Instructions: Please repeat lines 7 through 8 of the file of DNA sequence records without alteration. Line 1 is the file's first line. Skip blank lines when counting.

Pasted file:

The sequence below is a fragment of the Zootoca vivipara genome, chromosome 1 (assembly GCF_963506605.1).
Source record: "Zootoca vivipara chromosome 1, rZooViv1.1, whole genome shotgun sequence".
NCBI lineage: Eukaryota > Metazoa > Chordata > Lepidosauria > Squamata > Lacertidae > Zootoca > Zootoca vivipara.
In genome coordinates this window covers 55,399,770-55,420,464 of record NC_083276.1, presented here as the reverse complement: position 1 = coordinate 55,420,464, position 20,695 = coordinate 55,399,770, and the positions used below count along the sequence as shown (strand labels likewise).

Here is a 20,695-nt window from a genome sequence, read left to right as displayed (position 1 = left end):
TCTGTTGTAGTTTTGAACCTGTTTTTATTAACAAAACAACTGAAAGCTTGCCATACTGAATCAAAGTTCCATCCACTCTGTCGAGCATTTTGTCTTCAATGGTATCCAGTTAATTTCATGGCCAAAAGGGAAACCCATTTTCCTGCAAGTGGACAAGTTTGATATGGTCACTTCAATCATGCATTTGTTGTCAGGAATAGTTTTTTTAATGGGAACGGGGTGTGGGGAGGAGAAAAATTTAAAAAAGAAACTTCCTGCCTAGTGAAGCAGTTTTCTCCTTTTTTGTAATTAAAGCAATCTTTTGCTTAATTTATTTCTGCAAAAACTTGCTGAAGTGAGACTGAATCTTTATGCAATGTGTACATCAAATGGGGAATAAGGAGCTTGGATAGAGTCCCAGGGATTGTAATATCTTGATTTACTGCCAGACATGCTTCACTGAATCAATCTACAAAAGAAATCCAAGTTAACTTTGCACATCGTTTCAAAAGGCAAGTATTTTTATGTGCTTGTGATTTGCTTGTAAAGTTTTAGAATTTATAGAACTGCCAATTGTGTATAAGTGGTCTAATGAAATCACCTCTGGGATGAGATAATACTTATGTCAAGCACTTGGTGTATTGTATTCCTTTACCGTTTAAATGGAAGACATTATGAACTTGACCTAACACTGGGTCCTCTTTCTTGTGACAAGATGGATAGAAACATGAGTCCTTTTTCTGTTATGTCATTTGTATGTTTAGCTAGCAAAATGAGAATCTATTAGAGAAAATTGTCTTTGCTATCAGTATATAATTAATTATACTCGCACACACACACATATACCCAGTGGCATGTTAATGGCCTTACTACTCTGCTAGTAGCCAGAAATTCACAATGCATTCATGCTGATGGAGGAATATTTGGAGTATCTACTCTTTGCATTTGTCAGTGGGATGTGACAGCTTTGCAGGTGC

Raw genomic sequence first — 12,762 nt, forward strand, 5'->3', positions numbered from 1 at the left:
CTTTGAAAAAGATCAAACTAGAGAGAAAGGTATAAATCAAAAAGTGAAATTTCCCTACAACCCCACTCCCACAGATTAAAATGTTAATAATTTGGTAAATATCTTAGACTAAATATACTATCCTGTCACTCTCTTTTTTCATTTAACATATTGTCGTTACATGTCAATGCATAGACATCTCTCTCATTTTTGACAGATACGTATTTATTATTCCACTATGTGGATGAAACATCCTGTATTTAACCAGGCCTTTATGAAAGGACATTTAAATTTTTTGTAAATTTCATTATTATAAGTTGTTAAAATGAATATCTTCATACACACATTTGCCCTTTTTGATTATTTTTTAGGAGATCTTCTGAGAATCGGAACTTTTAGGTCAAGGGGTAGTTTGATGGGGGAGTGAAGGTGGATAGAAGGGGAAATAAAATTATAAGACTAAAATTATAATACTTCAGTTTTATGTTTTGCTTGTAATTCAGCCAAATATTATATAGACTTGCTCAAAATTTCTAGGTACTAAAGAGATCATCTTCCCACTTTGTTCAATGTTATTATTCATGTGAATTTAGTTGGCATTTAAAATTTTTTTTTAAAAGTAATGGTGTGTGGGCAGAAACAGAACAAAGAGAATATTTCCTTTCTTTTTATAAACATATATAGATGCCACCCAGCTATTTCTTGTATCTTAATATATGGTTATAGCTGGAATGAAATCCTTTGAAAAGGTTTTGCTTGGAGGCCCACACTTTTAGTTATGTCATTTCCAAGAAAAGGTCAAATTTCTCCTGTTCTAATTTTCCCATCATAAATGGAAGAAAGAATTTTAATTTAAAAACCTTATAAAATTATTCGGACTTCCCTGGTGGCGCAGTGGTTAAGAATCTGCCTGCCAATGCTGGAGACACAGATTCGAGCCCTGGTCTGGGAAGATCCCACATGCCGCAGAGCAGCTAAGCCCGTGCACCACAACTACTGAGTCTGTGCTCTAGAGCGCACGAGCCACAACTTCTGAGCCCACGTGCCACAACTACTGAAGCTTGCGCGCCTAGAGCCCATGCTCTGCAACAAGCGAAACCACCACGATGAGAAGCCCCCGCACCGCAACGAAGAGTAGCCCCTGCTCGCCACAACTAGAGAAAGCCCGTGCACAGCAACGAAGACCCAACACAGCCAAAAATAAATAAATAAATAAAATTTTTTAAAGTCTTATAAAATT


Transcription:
Raw genomic sequence first — 12,762 nt, forward strand, 5'->3', positions numbered from 1 at the left:
CTTTGAAAAAGATCAAACTAGAGAGAAAGGTATAAATCAAAAAGTGAAATTTCCCTACAACCCCACTCCCACAGATTAAAATGTTAATAATTTGGTAAATATCTTAGACTAAATATACTATCCTGTCACTCTCTTTTTTCATTTAACATATTGTCGTTACATGTCAATGCATAGACATCTCTCTCATTTTTGACAGATACGTATTTATTATTCCACTATGTGGATGAAACATCCTGTATTTAACCAGGCCTTTATGAAAGGACATTTAAATTTTTTGTAAATTTCATTATTATAAGTTGTTAAAATGAATATCTTCATACACACATTTGCCCTTTTTGATTATTTTTTAGGAGATCTTCTGAGAATCGGAACTTTTAGGTCAAGGGGTAGTTTGATGGGGGAGTGAAGGTGGATAGAAGGGGAAATAAAATTATAAGACTAAAATTATAATACTTCAGTTTTATGTTTTGCTTGTAATTCAGCCAAATATTATATAGACTTGCTCAAAATTTCTAGGTACTAAAGAGATCATCTTCCCACTTTGTTCAATGTTATTATTCATGTGAATTTAGTTGGCATTTAAAATTTTTTTTTAAAAGTAATGGTGTGTGGGCAGAAACAGAACAAAGAGAATATTTCCTTTCTTTTTATAAACATATATAGATGCCACCCAGCTATTTCTTGTATCTTAATATATGGTTATAGCTGGAATGAAATCCTTTGAAAAGGTTTTGCTTGGAGGCCCACACTTTTAGTTATGTCATTTCCAAGAAAAGGTCAAATTTCTCCTGTTCTAATTTTCCCATCATAAATGGAAGAAAGAATTTTAATTTAAAAACCTTATAAAATTATTCGGACTTCCCTGGTGGCGCAGTGGTTAAGAATCTGCCTGCCAATGCTGGAGACACAGATTCGAGCCCTGGTCTGGGAAGATCCCACATGCCGCAGAGCAGCTAAGCCCGTGCACCACAACTACTGAGTCTGTGCTCTAGAGCGCACGAGCCACAACTTCTGAGCCCACGTGCCACAACTACTGAAGCTTGCGCGCCTAGAGCCCATGCTCTGCAACAAGCGAAACCACCACGATGAGAAGCCCCCGCACCGCAACGAAGAGTAGCCCCTGCTCGCCACAACTAGAGAAAGCCCGTGCACAGCAACGAAGACCCAACACAGCCAAAAATAAATAAATAAATAAAATTTTTTAAAGTCTTATAAAATT